Ernst & Young developed from the vision of two accountants into one of the world's largest and most influential professional service firms. After decades of growth and various business acquisitions, their individual accountant firms merged into one large corporation that influences the business practices of companies around the world.
In the Beginning
Ernst & Young began as two separate firms. In 1903, Alwin C. Ernst of Cleveland, Ohio, created the public accounting firm Ernst and Ernst with his brother. Three years later, Arthur Young, a native of Scotland, formed the accounting firm Arthur Young and Company with his brother. The progression of each firm was similar, as both men eventually offered business advice as well as accountant services. Ernst developed an operating philosophy that championed the importance of his employees. Young focused his efforts on the professional development of his workers, creating a school for his staff and recruiting new employees from universities. Ernst and Young never met one another; they both died in 1948, only days apart.
Ernst and Ernst
Alwin C. Ernst expanded his company to more than 50 locations across the United States and Canada. He introduced the innovative theory that business owners could use existing accounting information to make decisions about the future and the direction of their companies. Ernst was also a trailblazer in his company’s international expansion, with a merger between Ernst and Ernst and the British corporation Whinney, Smith & Whinney in 1979. After the merger, the company was known as Ernst and Whinney.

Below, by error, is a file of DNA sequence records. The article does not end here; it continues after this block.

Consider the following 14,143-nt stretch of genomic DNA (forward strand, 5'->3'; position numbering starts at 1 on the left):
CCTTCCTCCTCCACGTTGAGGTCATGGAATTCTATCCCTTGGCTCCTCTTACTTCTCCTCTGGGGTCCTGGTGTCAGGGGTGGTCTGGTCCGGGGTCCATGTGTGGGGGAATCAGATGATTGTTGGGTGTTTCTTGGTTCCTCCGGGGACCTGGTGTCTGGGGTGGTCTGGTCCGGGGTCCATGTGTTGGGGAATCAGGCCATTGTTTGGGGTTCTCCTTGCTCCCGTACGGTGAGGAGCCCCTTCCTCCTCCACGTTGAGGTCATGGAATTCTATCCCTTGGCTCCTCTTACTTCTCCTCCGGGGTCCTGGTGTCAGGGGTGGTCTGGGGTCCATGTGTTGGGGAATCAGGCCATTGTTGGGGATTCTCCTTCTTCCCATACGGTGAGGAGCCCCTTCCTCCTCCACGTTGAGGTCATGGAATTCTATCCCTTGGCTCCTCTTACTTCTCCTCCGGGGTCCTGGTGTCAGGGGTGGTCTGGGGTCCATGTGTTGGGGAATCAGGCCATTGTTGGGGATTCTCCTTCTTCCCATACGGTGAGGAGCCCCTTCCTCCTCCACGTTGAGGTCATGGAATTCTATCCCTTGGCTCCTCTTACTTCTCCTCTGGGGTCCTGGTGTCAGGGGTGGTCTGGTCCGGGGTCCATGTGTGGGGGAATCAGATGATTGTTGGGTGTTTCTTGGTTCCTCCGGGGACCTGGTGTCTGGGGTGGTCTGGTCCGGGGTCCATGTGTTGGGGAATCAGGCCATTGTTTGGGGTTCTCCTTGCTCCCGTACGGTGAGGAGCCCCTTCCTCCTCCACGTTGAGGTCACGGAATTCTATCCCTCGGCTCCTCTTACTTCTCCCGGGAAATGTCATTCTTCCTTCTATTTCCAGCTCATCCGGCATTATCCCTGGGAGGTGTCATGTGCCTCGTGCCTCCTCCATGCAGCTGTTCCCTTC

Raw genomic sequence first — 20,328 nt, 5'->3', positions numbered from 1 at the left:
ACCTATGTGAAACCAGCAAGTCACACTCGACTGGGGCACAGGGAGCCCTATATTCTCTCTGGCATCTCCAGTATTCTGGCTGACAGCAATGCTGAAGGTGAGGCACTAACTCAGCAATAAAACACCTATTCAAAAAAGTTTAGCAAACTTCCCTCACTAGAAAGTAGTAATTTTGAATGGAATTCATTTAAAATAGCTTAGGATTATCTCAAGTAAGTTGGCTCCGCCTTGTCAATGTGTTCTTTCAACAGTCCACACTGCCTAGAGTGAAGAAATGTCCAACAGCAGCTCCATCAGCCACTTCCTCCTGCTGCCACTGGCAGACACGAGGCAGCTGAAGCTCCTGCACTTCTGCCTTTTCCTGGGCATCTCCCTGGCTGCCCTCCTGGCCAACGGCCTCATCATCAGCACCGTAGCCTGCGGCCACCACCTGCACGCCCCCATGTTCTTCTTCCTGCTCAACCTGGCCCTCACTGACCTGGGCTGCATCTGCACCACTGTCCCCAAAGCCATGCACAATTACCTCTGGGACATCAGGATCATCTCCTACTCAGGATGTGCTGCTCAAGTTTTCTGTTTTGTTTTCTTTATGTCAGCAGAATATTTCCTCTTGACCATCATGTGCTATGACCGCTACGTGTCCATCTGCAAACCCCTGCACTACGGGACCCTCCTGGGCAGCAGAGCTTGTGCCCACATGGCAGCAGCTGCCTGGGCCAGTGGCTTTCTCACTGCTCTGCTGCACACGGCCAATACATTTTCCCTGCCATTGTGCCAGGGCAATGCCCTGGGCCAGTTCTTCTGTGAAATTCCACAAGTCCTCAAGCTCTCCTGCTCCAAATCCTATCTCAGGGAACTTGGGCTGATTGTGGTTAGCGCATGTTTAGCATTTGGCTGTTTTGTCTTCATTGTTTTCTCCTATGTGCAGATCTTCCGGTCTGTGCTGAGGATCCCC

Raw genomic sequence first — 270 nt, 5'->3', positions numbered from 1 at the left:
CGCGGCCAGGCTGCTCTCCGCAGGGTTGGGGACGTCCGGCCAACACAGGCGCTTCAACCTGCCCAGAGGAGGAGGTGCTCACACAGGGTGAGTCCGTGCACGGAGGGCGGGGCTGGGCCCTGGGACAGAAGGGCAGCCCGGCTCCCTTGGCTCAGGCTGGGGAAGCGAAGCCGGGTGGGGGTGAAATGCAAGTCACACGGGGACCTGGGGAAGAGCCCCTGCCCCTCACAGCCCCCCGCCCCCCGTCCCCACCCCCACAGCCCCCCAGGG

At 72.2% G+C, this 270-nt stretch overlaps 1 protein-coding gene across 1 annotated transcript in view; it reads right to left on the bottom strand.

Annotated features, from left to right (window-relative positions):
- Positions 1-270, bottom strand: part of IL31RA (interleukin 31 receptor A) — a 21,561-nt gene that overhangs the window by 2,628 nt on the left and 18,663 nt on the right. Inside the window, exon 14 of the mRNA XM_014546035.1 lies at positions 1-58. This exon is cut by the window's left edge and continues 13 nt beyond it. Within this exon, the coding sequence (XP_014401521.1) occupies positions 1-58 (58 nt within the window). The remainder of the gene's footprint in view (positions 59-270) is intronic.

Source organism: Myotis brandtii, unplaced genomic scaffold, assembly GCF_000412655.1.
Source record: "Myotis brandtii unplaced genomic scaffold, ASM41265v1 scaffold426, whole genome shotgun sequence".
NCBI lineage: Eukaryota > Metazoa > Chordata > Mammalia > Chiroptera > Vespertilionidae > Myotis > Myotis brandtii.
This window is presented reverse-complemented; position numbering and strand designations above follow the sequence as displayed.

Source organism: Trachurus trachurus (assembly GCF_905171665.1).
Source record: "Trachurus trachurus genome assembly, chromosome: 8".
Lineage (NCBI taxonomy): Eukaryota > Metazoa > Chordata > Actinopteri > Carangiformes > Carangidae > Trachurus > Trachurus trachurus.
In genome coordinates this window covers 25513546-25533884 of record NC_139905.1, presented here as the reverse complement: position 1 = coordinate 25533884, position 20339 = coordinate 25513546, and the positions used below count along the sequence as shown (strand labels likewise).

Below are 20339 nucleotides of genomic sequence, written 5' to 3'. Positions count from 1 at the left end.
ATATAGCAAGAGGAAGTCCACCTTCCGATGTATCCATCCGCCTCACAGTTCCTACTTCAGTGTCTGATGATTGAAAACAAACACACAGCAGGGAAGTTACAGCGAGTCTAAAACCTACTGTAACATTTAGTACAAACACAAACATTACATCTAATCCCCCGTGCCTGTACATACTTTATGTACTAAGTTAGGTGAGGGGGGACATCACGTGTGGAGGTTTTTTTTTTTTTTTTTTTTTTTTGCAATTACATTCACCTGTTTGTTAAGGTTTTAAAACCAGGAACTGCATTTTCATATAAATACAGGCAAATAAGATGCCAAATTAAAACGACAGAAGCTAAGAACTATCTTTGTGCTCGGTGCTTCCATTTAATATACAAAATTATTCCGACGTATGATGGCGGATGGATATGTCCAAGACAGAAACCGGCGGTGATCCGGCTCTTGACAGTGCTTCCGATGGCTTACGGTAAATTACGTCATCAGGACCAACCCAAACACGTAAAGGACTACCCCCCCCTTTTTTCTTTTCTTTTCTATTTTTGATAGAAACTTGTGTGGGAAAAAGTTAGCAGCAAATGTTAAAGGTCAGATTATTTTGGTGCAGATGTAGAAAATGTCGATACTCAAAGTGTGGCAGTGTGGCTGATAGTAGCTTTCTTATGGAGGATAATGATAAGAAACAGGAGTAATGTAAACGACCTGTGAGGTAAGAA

Young and Co.
Arthur Young became known as a business adviser as well as an accountant. In 1924, Young and Co. expanded internationally when its leaders forged a business relationship with Broads Paterson & Co., a European firm. In 1966, the company made technological advances when it began using computerized systems. In 1974, the firm named its first female partner.
Ernst & Whinney merged with Arthur Young in 1989, becoming known as Ernst & Young. At that time, the merger created the world’s largest accounting firm. The 90s brought significant challenges for Ernst & Young, as the federal government investigated its practices for alleged wrongdoing. Investigators questioned the integrity of the company's audits after the unexpected failure of numerous banking clients. The company ultimately paid out more than $400 million in civil fines and penalties.
Ernst & Young employs more than 190,000 individuals in 2015, with operations in more than 150 countries around the world. It is considered one of the Big Four accounting firms, and Forbes magazine consistently ranks the company among the largest private corporations in America. In July 2013, Ernst & Young adopted EY as its official global brand.
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